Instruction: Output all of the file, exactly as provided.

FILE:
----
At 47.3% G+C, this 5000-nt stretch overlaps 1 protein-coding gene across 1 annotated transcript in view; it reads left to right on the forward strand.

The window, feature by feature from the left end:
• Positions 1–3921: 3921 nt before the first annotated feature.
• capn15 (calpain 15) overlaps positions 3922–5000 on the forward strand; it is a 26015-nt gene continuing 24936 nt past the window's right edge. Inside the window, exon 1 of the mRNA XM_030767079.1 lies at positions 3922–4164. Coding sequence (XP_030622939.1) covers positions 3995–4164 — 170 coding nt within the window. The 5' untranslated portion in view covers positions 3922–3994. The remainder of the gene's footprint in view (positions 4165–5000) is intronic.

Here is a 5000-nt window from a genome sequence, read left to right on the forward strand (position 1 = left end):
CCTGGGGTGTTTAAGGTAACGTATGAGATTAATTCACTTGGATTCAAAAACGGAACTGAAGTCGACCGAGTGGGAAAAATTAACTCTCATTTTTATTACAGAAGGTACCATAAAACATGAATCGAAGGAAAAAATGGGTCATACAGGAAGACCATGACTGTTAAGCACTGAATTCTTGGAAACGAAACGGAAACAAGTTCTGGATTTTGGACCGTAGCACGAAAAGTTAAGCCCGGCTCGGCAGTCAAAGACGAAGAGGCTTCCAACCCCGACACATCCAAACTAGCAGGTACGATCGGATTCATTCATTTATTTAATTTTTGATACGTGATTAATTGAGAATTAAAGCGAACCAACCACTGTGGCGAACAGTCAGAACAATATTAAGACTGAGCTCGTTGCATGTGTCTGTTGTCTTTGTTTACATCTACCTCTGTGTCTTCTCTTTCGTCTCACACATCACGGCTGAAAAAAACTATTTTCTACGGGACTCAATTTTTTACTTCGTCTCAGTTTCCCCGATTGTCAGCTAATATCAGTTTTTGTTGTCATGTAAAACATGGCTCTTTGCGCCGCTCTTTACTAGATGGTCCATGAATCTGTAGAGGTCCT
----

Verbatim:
At 47.3% G+C, this 5000-nt stretch overlaps 1 protein-coding gene across 1 annotated transcript in view; it reads left to right on the forward strand.

The window, feature by feature from the left end:
• Positions 1–3921: 3921 nt before the first annotated feature.
• capn15 (calpain 15) overlaps positions 3922–5000 on the forward strand; it is a 26015-nt gene continuing 24936 nt past the window's right edge. Inside the window, exon 1 of the mRNA XM_030767079.1 lies at positions 3922–4164. Coding sequence (XP_030622939.1) covers positions 3995–4164 — 170 coding nt within the window. The 5' untranslated portion in view covers positions 3922–3994. The remainder of the gene's footprint in view (positions 4165–5000) is intronic.

Here is a 5000-nt window from a genome sequence, read left to right on the forward strand (position 1 = left end):
CCTGGGGTGTTTAAGGTAACGTATGAGATTAATTCACTTGGATTCAAAAACGGAACTGAAGTCGACCGAGTGGGAAAAATTAACTCTCATTTTTATTACAGAAGGTACCATAAAACATGAATCGAAGGAAAAAATGGGTCATACAGGAAGACCATGACTGTTAAGCACTGAATTCTTGGAAACGAAACGGAAACAAGTTCTGGATTTTGGACCGTAGCACGAAAAGTTAAGCCCGGCTCGGCAGTCAAAGACGAAGAGGCTTCCAACCCCGACACATCCAAACTAGCAGGTACGATCGGATTCATTCATTTATTTAATTTTTGATACGTGATTAATTGAGAATTAAAGCGAACCAACCACTGTGGCGAACAGTCAGAACAATATTAAGACTGAGCTCGTTGCATGTGTCTGTTGTCTTTGTTTACATCTACCTCTGTGTCTTCTCTTTCGTCTCACACATCACGGCTGAAAAAAACTATTTTCTACGGGACTCAATTTTTTACTTCGTCTCAGTTTCCCCGATTGTCAGCTAATATCAGTTTTTGTTGTCATGTAAAACATGGCTCTTTGCGCCGCTCTTTACTAGATGGTCCATGAATCTGTAGAGGTCCT